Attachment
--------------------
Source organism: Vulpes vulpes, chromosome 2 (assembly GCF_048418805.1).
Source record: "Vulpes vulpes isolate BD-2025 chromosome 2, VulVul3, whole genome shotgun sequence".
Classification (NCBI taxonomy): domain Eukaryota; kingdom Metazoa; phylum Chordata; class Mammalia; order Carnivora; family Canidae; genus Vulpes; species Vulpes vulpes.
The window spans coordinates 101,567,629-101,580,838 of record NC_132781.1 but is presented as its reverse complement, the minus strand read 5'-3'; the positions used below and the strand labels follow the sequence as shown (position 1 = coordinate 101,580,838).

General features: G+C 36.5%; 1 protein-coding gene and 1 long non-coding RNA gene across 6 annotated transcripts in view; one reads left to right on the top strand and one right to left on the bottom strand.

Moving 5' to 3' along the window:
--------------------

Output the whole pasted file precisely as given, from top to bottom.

Source organism: Vulpes vulpes, chromosome 2 (assembly GCF_048418805.1).
Source record: "Vulpes vulpes isolate BD-2025 chromosome 2, VulVul3, whole genome shotgun sequence".
Classification (NCBI taxonomy): domain Eukaryota; kingdom Metazoa; phylum Chordata; class Mammalia; order Carnivora; family Canidae; genus Vulpes; species Vulpes vulpes.
The window spans coordinates 101,567,629-101,580,838 of record NC_132781.1 but is presented as its reverse complement, the minus strand read 5'-3'; the positions used below and the strand labels follow the sequence as shown (position 1 = coordinate 101,580,838).

General features: G+C 36.5%; 1 protein-coding gene and 1 long non-coding RNA gene across 6 annotated transcripts in view; one reads left to right on the top strand and one right to left on the bottom strand.

Moving 5' to 3' along the window: